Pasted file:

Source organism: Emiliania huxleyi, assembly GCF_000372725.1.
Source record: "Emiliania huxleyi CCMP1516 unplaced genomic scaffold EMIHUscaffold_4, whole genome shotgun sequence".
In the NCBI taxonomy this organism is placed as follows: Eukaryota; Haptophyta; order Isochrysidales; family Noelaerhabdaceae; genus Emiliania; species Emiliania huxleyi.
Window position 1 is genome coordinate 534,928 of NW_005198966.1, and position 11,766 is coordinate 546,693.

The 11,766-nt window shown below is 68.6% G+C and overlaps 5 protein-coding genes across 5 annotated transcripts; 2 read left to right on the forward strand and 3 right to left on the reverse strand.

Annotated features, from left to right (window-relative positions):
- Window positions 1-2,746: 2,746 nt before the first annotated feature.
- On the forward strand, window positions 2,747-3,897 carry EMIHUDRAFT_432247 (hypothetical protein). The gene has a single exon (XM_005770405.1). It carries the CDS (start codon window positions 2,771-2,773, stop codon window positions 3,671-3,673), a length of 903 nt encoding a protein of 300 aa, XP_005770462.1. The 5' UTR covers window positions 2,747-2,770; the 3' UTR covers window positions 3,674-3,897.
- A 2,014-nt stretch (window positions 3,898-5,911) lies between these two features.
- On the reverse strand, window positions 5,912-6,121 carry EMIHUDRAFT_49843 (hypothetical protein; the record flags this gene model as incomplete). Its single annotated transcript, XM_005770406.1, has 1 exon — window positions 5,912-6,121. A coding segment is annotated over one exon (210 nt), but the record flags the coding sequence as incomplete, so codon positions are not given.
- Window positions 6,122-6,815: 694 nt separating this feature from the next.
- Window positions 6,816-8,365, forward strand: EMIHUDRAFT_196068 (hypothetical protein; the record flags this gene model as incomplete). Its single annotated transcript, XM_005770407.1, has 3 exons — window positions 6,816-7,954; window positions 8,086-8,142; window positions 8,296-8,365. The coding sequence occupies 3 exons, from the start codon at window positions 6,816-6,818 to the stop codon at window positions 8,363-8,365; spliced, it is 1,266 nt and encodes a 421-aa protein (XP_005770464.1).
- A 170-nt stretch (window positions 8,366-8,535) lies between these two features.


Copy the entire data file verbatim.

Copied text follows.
Source organism: Emiliania huxleyi, assembly GCF_000372725.1.
Source record: "Emiliania huxleyi CCMP1516 unplaced genomic scaffold EMIHUscaffold_4, whole genome shotgun sequence".
In the NCBI taxonomy this organism is placed as follows: Eukaryota; Haptophyta; order Isochrysidales; family Noelaerhabdaceae; genus Emiliania; species Emiliania huxleyi.
Window position 1 is genome coordinate 534,928 of NW_005198966.1, and position 11,766 is coordinate 546,693.

The 11,766-nt window shown below is 68.6% G+C and overlaps 5 protein-coding genes across 5 annotated transcripts; 2 read left to right on the forward strand and 3 right to left on the reverse strand.

Annotated features, from left to right (window-relative positions):
- Window positions 1-2,746: 2,746 nt before the first annotated feature.
- On the forward strand, window positions 2,747-3,897 carry EMIHUDRAFT_432247 (hypothetical protein). The gene has a single exon (XM_005770405.1). It carries the CDS (start codon window positions 2,771-2,773, stop codon window positions 3,671-3,673), a length of 903 nt encoding a protein of 300 aa, XP_005770462.1. The 5' UTR covers window positions 2,747-2,770; the 3' UTR covers window positions 3,674-3,897.
- A 2,014-nt stretch (window positions 3,898-5,911) lies between these two features.
- On the reverse strand, window positions 5,912-6,121 carry EMIHUDRAFT_49843 (hypothetical protein; the record flags this gene model as incomplete). Its single annotated transcript, XM_005770406.1, has 1 exon — window positions 5,912-6,121. A coding segment is annotated over one exon (210 nt), but the record flags the coding sequence as incomplete, so codon positions are not given.
- Window positions 6,122-6,815: 694 nt separating this feature from the next.
- Window positions 6,816-8,365, forward strand: EMIHUDRAFT_196068 (hypothetical protein; the record flags this gene model as incomplete). Its single annotated transcript, XM_005770407.1, has 3 exons — window positions 6,816-7,954; window positions 8,086-8,142; window positions 8,296-8,365. The coding sequence occupies 3 exons, from the start codon at window positions 6,816-6,818 to the stop codon at window positions 8,363-8,365; spliced, it is 1,266 nt and encodes a 421-aa protein (XP_005770464.1).
- A 170-nt stretch (window positions 8,366-8,535) lies between these two features.